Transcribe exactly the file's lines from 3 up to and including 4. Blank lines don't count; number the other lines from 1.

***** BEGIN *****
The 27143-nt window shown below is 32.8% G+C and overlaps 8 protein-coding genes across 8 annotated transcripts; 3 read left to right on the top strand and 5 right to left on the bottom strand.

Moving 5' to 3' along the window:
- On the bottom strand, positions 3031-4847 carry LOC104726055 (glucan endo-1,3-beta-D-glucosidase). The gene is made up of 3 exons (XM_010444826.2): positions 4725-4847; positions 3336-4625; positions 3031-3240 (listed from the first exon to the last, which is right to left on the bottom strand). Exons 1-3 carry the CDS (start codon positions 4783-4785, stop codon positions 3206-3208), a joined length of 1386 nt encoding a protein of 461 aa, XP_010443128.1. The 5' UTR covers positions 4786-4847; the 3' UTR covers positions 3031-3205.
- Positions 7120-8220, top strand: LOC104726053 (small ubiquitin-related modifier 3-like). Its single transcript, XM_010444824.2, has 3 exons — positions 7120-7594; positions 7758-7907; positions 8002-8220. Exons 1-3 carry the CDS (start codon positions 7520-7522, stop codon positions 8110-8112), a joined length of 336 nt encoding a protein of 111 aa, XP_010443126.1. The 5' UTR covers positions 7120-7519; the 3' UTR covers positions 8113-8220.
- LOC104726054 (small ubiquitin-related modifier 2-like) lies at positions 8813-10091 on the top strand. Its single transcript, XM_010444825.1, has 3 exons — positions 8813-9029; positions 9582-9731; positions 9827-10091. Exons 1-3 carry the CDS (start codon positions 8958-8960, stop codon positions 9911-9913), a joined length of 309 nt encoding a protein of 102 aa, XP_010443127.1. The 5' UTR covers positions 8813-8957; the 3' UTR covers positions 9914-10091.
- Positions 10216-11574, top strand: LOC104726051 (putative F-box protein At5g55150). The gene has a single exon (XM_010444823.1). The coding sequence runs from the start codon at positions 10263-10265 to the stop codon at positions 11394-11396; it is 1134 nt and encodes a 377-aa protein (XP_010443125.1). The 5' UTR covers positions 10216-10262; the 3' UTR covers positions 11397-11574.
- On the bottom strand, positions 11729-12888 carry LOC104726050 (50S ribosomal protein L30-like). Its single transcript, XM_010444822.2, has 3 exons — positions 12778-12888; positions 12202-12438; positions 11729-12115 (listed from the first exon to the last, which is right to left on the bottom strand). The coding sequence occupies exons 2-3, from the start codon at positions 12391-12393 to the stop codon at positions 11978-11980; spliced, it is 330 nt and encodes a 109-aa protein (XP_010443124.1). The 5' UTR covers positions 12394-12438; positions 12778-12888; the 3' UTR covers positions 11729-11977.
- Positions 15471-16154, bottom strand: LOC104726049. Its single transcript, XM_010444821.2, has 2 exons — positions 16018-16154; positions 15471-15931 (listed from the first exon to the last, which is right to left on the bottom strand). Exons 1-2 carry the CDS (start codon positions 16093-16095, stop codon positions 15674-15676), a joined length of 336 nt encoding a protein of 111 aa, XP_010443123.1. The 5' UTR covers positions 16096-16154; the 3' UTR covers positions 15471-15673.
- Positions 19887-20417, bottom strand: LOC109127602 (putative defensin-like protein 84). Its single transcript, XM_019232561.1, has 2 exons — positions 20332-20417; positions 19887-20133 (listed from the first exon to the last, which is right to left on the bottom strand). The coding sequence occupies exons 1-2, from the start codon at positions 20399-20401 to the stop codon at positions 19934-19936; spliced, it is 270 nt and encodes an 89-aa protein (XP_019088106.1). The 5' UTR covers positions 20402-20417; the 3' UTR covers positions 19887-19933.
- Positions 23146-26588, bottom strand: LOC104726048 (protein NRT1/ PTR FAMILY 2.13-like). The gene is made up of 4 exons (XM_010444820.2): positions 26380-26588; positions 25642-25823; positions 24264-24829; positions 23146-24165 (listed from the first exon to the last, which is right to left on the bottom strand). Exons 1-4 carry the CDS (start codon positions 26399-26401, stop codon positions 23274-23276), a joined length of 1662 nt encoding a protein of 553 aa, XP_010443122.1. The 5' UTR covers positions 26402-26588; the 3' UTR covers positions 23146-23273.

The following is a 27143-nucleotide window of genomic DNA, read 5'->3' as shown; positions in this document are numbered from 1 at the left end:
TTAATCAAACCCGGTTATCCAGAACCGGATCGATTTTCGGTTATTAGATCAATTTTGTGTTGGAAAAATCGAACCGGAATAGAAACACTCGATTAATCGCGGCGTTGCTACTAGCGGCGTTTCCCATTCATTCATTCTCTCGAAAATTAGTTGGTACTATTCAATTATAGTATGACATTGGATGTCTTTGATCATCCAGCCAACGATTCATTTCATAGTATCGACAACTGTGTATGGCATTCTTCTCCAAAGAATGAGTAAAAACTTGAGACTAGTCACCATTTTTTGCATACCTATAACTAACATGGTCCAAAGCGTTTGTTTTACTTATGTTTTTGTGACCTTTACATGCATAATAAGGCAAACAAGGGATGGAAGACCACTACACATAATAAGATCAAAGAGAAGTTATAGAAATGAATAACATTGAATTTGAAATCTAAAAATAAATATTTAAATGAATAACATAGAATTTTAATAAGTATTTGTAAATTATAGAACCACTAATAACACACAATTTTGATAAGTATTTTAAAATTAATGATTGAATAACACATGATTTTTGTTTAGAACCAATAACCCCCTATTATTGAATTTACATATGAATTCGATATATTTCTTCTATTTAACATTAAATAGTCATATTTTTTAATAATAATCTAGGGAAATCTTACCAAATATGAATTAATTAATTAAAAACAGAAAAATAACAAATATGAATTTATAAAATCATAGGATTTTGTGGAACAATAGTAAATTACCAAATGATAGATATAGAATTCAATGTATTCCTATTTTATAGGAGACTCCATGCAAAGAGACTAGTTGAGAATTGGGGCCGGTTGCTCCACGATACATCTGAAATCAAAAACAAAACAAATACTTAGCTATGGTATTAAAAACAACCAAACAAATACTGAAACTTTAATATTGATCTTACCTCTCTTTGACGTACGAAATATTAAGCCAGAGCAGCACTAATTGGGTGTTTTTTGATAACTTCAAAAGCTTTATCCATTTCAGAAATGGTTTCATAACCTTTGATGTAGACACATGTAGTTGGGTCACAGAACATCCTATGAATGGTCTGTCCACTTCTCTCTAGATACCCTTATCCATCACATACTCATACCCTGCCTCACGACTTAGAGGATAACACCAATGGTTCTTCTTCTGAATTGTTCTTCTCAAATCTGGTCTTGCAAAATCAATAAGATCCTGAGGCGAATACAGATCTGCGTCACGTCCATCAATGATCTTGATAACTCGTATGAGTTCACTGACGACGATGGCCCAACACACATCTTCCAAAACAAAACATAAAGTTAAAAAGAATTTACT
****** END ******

- On the bottom strand, positions 3031-4847 carry LOC104726055 (glucan endo-1,3-beta-D-glucosidase). The gene is made up of 3 exons (XM_010444826.2): positions 4725-4847; positions 3336-4625; positions 3031-3240 (listed from the first exon to the last, which is right to left on the bottom strand). Exons 1-3 carry the CDS (start codon positions 4783-4785, stop codon positions 3206-3208), a joined length of 1386 nt encoding a protein of 461 aa, XP_010443128.1. The 5' UTR covers positions 4786-4847; the 3' UTR covers positions 3031-3205.
- Positions 7120-8220, top strand: LOC104726053 (small ubiquitin-related modifier 3-like). Its single transcript, XM_010444824.2, has 3 exons — positions 7120-7594; positions 7758-7907; positions 8002-8220. Exons 1-3 carry the CDS (start codon positions 7520-7522, stop codon positions 8110-8112), a joined length of 336 nt encoding a protein of 111 aa, XP_010443126.1. The 5' UTR covers positions 7120-7519; the 3' UTR covers positions 8113-8220.